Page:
The state, once known for its scenic beauty and economic prosperity, is currently facing various challenges. Homeless tent cities have become more prevalent, along with issues related to drug abuse, immigration, overpopulation, and an increase in incidents of shoplifting.
And speaking of shoplifting, there are proposals in California that some people argue could potentially make it easier for criminals to engage in theft within stores.
From PJ Media:
This is a total disaster!
If California isn’t already the nation’s shoplifting leader, it soon will be if State Senator Dave Cortese’s SB 553 becomes law, according to some retailers. The bill just passed the state Senate and now moves over to the Assembly.
Ostensibly aimed at curbing workplace violence — a nice way of saying “criminals who come in to steal stuff and create the conditions for violence” — California Retailers Association chief Rachel Michelin described the bill in harsh terms. “It says no employee can approach someone who is shoplifting. So even if someone is trained on how to deter someone from doing that, now they’re not allowed to approach someone. So, what does that mean?”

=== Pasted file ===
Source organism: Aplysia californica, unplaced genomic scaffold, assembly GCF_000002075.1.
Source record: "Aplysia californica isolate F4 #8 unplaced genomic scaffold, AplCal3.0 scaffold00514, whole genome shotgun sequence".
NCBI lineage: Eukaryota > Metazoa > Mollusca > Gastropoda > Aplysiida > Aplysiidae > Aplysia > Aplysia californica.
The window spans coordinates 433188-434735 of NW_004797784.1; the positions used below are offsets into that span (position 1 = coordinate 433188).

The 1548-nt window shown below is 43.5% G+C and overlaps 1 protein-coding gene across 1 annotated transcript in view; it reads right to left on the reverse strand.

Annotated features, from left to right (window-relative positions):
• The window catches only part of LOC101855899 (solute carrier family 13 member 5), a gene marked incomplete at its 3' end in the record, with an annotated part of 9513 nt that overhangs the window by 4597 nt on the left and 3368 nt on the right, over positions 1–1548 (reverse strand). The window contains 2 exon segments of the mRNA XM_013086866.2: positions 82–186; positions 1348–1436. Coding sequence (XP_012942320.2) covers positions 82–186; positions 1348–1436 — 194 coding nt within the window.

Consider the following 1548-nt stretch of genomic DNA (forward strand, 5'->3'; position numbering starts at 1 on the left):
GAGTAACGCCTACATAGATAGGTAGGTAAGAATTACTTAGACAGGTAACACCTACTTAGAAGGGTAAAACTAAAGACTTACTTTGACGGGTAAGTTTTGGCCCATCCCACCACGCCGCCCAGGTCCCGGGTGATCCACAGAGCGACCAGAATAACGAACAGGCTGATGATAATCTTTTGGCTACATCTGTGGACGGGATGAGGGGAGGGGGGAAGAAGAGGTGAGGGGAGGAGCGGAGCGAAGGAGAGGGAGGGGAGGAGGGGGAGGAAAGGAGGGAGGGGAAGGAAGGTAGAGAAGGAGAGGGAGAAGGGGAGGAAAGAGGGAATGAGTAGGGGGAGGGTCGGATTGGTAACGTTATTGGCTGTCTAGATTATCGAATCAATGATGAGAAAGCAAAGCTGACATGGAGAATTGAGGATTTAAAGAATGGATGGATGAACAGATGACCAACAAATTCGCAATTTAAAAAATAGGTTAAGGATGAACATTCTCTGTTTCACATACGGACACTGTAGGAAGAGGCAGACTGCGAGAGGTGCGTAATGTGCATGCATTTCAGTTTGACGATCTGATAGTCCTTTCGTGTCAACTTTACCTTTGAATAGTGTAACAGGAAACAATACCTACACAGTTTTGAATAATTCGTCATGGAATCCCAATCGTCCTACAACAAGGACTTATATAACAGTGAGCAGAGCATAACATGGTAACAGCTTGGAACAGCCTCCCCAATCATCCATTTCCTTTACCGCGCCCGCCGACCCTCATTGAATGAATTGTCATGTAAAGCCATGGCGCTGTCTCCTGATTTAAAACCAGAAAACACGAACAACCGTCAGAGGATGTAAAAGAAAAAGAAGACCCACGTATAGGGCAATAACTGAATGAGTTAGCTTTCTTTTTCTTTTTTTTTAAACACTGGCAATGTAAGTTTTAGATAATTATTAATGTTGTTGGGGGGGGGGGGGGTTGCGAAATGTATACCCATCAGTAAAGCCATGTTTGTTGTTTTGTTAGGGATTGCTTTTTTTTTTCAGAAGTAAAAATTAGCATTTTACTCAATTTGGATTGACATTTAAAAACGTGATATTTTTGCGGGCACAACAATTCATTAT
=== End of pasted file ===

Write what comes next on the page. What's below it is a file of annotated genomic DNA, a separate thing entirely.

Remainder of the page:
“We are opening up the door to allow people to walk into stores, steal and walk out,” she said.
Cortese, a Democrat, says that “We don’t want rank-and-file employees to be forced to place themselves in harm’s way,” something that Michelin says employers aren’t doing anyway.
What SB 553 looks like to me is more virtue signaling, enshrined into law, that California now turns a blind eye to shoplifting. That’s certainly the way criminals will read it.
How on earth will retailers avoid losing money with this law in effect?
Seriously, what company would even think about opening a brick-and-mortar store in California when the law practically allows shoplifting without consequences?